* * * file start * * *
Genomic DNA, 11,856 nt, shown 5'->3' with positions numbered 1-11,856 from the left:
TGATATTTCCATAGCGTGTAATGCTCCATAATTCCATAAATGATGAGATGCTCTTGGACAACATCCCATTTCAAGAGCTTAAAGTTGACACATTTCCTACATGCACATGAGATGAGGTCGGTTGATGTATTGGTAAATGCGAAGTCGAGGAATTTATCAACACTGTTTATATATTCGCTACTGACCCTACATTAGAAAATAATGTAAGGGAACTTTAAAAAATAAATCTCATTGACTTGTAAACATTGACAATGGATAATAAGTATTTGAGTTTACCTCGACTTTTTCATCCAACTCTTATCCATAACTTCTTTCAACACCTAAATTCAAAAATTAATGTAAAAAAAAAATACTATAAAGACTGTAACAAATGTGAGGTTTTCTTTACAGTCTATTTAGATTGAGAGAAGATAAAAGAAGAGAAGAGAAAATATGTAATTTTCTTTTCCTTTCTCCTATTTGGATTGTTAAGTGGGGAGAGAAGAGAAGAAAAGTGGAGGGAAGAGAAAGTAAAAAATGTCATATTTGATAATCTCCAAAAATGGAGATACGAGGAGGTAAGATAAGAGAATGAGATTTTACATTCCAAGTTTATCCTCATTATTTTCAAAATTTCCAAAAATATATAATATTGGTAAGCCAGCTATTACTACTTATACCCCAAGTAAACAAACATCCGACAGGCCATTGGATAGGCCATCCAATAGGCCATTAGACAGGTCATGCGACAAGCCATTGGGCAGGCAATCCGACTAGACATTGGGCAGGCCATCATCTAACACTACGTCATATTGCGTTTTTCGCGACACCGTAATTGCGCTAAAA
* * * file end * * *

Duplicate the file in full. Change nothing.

Genomic DNA, 11,856 nt, shown 5'->3' with positions numbered 1-11,856 from the left:
TGATATTTCCATAGCGTGTAATGCTCCATAATTCCATAAATGATGAGATGCTCTTGGACAACATCCCATTTCAAGAGCTTAAAGTTGACACATTTCCTACATGCACATGAGATGAGGTCGGTTGATGTATTGGTAAATGCGAAGTCGAGGAATTTATCAACACTGTTTATATATTCGCTACTGACCCTACATTAGAAAATAATGTAAGGGAACTTTAAAAAATAAATCTCATTGACTTGTAAACATTGACAATGGATAATAAGTATTTGAGTTTACCTCGACTTTTTCATCCAACTCTTATCCATAACTTCTTTCAACACCTAAATTCAAAAATTAATGTAAAAAAAAAATACTATAAAGACTGTAACAAATGTGAGGTTTTCTTTACAGTCTATTTAGATTGAGAGAAGATAAAAGAAGAGAAGAGAAAATATGTAATTTTCTTTTCCTTTCTCCTATTTGGATTGTTAAGTGGGGAGAGAAGAGAAGAAAAGTGGAGGGAAGAGAAAGTAAAAAATGTCATATTTGATAATCTCCAAAAATGGAGATACGAGGAGGTAAGATAAGAGAATGAGATTTTACATTCCAAGTTTATCCTCATTATTTTCAAAATTTCCAAAAATATATAATATTGGTAAGCCAGCTATTACTACTTATACCCCAAGTAAACAAACATCCGACAGGCCATTGGATAGGCCATCCAATAGGCCATTAGACAGGTCATGCGACAAGCCATTGGGCAGGCAATCCGACTAGACATTGGGCAGGCCATCATCTAACACTACGTCATATTGCGTTTTTCGCGACACCGTAATTGCGCTAAAA